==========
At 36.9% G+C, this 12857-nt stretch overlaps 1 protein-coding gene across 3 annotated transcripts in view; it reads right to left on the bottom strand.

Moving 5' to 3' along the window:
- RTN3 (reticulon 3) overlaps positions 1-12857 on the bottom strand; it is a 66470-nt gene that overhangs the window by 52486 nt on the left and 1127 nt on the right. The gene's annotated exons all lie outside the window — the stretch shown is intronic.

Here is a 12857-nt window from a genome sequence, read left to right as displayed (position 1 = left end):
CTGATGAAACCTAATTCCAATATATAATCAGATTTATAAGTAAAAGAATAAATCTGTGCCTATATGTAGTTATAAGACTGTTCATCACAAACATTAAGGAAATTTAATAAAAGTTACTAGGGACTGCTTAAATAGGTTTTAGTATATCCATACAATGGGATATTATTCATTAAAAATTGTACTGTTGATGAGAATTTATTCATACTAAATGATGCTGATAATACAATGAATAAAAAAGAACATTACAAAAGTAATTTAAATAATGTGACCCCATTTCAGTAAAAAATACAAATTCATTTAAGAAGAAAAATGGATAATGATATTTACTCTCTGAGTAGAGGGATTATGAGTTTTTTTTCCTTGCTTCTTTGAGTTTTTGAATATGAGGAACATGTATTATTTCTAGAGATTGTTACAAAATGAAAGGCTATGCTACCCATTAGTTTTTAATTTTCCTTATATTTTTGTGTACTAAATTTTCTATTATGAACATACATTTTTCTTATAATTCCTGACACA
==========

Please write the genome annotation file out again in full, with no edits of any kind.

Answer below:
At 36.9% G+C, this 12857-nt stretch overlaps 1 protein-coding gene across 3 annotated transcripts in view; it reads right to left on the bottom strand.

Moving 5' to 3' along the window:
- RTN3 (reticulon 3) overlaps positions 1-12857 on the bottom strand; it is a 66470-nt gene that overhangs the window by 52486 nt on the left and 1127 nt on the right. The gene's annotated exons all lie outside the window — the stretch shown is intronic.

Here is a 12857-nt window from a genome sequence, read left to right as displayed (position 1 = left end):
CTGATGAAACCTAATTCCAATATATAATCAGATTTATAAGTAAAAGAATAAATCTGTGCCTATATGTAGTTATAAGACTGTTCATCACAAACATTAAGGAAATTTAATAAAAGTTACTAGGGACTGCTTAAATAGGTTTTAGTATATCCATACAATGGGATATTATTCATTAAAAATTGTACTGTTGATGAGAATTTATTCATACTAAATGATGCTGATAATACAATGAATAAAAAAGAACATTACAAAAGTAATTTAAATAATGTGACCCCATTTCAGTAAAAAATACAAATTCATTTAAGAAGAAAAATGGATAATGATATTTACTCTCTGAGTAGAGGGATTATGAGTTTTTTTTCCTTGCTTCTTTGAGTTTTTGAATATGAGGAACATGTATTATTTCTAGAGATTGTTACAAAATGAAAGGCTATGCTACCCATTAGTTTTTAATTTTCCTTATATTTTTGTGTACTAAATTTTCTATTATGAACATACATTTTTCTTATAATTCCTGACACA